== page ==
Thorough audits that involve all staff equally are the best way to improve hospital processes. But while these rigorous process improvement frameworks are at the core of what we do, we also realize that good ideas often come from less structured origins.
One of our partner hospitals, Joe DiMaggio Children's in Hollywood, Fla., reminded us of this when they instituted “Tutu Tuesday.” Joe DiMaggio has a long history of innovation in pediatric surgical care, especially when it comes to patients with autism – but Tutu Tuesday is a little different.
In contrast to their rigorous and well-documented autism procedures, the creation of Tutu Tuesday was a bit more serendipitous. It all started when operating room assistant Tony Smith wanted to make one of his pediatric patients a little less nervous before surgery. To make the preoperative process more light-hearted, Tony decided he'd put on a multi-colored tutu over his scrubs.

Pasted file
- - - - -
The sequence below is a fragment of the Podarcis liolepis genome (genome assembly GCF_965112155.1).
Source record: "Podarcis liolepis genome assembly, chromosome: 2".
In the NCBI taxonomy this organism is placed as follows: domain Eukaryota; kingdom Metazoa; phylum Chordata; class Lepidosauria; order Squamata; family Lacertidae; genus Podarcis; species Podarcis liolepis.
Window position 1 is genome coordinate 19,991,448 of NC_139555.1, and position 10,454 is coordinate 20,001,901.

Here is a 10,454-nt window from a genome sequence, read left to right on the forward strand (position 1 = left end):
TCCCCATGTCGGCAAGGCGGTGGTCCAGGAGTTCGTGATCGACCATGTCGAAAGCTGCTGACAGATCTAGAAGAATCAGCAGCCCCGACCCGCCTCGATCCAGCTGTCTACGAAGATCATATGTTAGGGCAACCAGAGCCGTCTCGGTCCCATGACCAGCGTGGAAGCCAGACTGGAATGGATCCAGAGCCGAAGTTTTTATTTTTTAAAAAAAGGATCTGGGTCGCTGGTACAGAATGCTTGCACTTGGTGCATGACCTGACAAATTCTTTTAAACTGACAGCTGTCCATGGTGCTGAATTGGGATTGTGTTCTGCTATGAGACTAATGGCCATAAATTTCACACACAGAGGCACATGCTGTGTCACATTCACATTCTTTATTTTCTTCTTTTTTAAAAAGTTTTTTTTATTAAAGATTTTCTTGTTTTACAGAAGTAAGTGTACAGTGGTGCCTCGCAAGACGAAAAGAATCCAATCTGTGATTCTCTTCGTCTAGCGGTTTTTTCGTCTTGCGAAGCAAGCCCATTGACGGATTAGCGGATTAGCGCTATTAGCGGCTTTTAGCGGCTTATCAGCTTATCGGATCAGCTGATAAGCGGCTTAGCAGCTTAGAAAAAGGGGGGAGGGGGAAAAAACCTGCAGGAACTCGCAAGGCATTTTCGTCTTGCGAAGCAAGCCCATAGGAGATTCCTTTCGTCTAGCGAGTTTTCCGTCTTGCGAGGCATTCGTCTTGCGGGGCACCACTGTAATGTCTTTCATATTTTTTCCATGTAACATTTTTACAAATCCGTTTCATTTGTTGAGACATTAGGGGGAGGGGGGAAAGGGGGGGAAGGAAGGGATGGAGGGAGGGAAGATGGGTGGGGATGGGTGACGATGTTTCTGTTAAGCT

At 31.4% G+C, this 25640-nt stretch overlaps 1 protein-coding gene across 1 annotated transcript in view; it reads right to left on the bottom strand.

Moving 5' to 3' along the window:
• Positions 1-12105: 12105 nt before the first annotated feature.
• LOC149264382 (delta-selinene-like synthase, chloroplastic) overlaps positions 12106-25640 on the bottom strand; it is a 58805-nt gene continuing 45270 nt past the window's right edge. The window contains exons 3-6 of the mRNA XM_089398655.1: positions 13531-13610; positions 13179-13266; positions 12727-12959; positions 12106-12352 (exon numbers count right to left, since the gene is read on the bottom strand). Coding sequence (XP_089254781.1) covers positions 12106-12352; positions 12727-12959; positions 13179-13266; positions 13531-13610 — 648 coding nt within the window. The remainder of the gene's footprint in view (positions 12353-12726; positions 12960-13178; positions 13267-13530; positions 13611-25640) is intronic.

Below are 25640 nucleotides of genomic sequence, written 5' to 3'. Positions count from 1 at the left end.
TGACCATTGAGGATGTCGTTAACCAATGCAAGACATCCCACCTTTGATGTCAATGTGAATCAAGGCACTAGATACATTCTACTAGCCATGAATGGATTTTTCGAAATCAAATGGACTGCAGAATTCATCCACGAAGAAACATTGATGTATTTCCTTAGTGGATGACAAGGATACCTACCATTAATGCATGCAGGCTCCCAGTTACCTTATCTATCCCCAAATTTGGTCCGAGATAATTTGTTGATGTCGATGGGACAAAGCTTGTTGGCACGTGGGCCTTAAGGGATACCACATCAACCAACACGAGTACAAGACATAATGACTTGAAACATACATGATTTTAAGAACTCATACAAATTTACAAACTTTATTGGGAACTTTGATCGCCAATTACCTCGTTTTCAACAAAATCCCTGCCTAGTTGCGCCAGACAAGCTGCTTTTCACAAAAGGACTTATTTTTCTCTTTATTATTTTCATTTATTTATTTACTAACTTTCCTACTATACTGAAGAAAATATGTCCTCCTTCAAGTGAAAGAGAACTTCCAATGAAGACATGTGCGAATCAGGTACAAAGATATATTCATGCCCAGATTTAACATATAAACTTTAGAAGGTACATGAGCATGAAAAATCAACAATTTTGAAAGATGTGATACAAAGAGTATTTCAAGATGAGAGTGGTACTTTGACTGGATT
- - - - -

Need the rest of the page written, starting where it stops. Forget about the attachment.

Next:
The patient loved it, and that simple, silly idea ended up going a long way to improve his experience. Smith never imagined that this small gesture would end up spreading through the department and improving dozens of patients' surgeries – and he certainly didn't foresee that it would catch the attention of the national news media, including ABC News, NBC TODAY and dozens more.
Tutu Tuesday teaches us that, sometimes, process improvements that improve patient experience can come from the most unexpected places – and are almost always a little unorthodox. As Smith told ABC News: “Seeing you in a tutu brightens [patients'] day, and it can keep them from thinking about what's really going on.”